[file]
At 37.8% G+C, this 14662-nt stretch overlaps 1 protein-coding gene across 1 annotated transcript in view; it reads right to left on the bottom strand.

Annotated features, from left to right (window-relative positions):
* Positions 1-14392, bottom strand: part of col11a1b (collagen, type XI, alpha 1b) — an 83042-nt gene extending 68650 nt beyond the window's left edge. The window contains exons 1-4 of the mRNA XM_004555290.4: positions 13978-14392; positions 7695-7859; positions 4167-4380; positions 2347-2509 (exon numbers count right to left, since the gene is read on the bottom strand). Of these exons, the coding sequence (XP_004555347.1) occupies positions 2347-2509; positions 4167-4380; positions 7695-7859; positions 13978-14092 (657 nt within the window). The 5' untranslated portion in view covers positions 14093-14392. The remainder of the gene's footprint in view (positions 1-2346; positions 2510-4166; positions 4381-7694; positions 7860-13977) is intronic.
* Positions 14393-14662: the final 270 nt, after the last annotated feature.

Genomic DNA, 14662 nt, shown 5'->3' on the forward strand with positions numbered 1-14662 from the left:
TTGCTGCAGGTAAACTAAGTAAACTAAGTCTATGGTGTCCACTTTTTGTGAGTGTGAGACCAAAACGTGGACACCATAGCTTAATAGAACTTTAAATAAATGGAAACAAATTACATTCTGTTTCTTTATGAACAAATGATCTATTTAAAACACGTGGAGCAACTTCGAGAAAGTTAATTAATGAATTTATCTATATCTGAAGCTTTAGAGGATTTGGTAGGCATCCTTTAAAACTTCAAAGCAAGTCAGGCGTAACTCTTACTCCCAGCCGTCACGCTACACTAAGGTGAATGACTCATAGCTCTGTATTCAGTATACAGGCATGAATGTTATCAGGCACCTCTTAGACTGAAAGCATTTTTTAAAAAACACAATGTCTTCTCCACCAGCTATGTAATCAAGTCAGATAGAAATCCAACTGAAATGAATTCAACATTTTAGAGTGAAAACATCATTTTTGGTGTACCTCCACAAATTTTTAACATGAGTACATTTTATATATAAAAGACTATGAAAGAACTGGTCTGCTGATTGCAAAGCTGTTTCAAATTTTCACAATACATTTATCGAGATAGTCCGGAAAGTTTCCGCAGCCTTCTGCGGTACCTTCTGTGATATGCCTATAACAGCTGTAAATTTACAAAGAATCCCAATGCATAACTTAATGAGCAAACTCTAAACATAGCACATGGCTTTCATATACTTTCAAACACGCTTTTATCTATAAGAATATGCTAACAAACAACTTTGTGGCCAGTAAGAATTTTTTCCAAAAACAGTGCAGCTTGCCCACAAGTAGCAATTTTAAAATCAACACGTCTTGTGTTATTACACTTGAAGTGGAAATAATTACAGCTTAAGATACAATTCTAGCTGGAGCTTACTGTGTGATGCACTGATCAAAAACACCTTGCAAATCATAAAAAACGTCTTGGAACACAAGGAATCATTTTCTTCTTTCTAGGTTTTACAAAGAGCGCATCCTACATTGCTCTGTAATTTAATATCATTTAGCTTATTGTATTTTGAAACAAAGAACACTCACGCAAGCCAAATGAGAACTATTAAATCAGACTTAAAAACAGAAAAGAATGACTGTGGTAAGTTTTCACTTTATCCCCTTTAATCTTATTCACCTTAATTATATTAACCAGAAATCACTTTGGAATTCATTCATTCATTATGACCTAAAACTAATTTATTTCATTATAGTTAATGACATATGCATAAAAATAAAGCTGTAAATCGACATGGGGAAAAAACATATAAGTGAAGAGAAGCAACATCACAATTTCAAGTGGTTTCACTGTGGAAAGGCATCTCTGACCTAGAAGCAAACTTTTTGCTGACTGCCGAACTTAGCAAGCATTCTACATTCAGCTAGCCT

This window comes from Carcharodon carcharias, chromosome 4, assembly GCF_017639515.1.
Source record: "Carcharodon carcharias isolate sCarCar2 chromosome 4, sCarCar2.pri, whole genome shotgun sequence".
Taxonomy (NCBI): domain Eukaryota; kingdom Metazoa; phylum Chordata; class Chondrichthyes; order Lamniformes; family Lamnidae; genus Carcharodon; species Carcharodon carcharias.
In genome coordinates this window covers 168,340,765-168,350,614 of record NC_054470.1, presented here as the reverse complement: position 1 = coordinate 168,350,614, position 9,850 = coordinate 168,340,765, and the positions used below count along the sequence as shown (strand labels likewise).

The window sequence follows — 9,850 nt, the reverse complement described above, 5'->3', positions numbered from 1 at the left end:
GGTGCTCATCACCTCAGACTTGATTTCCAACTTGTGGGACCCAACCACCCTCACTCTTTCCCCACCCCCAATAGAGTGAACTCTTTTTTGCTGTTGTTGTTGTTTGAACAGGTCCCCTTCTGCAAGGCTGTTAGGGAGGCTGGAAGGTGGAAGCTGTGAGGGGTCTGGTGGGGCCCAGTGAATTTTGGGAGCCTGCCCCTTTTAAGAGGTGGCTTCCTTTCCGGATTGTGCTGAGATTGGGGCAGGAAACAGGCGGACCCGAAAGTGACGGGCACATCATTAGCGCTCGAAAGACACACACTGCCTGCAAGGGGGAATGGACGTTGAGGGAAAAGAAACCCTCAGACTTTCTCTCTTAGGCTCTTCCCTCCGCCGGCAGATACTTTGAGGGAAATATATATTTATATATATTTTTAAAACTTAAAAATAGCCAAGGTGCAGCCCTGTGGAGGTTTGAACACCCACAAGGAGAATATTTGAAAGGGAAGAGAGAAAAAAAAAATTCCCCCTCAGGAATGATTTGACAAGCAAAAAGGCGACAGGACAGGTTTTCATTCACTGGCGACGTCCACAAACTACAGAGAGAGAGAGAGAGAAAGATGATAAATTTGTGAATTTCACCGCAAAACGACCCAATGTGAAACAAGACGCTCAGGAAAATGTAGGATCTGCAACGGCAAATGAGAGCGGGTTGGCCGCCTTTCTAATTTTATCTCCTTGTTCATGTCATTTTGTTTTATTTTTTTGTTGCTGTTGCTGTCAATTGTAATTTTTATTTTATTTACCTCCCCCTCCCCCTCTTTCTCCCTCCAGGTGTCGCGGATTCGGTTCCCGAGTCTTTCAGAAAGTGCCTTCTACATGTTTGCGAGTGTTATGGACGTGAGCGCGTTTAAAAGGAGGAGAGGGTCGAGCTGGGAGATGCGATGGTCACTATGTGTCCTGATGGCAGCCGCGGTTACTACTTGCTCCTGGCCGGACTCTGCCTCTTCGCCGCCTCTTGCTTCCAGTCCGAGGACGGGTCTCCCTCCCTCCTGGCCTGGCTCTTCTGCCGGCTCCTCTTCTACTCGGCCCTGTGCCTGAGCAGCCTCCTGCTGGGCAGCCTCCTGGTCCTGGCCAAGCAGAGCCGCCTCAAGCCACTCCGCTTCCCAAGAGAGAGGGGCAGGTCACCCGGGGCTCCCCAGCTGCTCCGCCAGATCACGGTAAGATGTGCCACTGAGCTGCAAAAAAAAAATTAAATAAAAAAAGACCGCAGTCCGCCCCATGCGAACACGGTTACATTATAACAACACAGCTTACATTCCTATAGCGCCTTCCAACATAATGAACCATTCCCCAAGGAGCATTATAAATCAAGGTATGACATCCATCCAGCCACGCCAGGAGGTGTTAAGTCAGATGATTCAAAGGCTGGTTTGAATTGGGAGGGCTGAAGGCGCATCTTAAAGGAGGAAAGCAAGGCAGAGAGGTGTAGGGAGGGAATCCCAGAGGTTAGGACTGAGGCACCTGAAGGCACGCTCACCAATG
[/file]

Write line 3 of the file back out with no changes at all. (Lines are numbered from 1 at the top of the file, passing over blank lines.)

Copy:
* Positions 1-14392, bottom strand: part of col11a1b (collagen, type XI, alpha 1b) — an 83042-nt gene extending 68650 nt beyond the window's left edge. The window contains exons 1-4 of the mRNA XM_004555290.4: positions 13978-14392; positions 7695-7859; positions 4167-4380; positions 2347-2509 (exon numbers count right to left, since the gene is read on the bottom strand). Of these exons, the coding sequence (XP_004555347.1) occupies positions 2347-2509; positions 4167-4380; positions 7695-7859; positions 13978-14092 (657 nt within the window). The 5' untranslated portion in view covers positions 14093-14392. The remainder of the gene's footprint in view (positions 1-2346; positions 2510-4166; positions 4381-7694; positions 7860-13977) is intronic.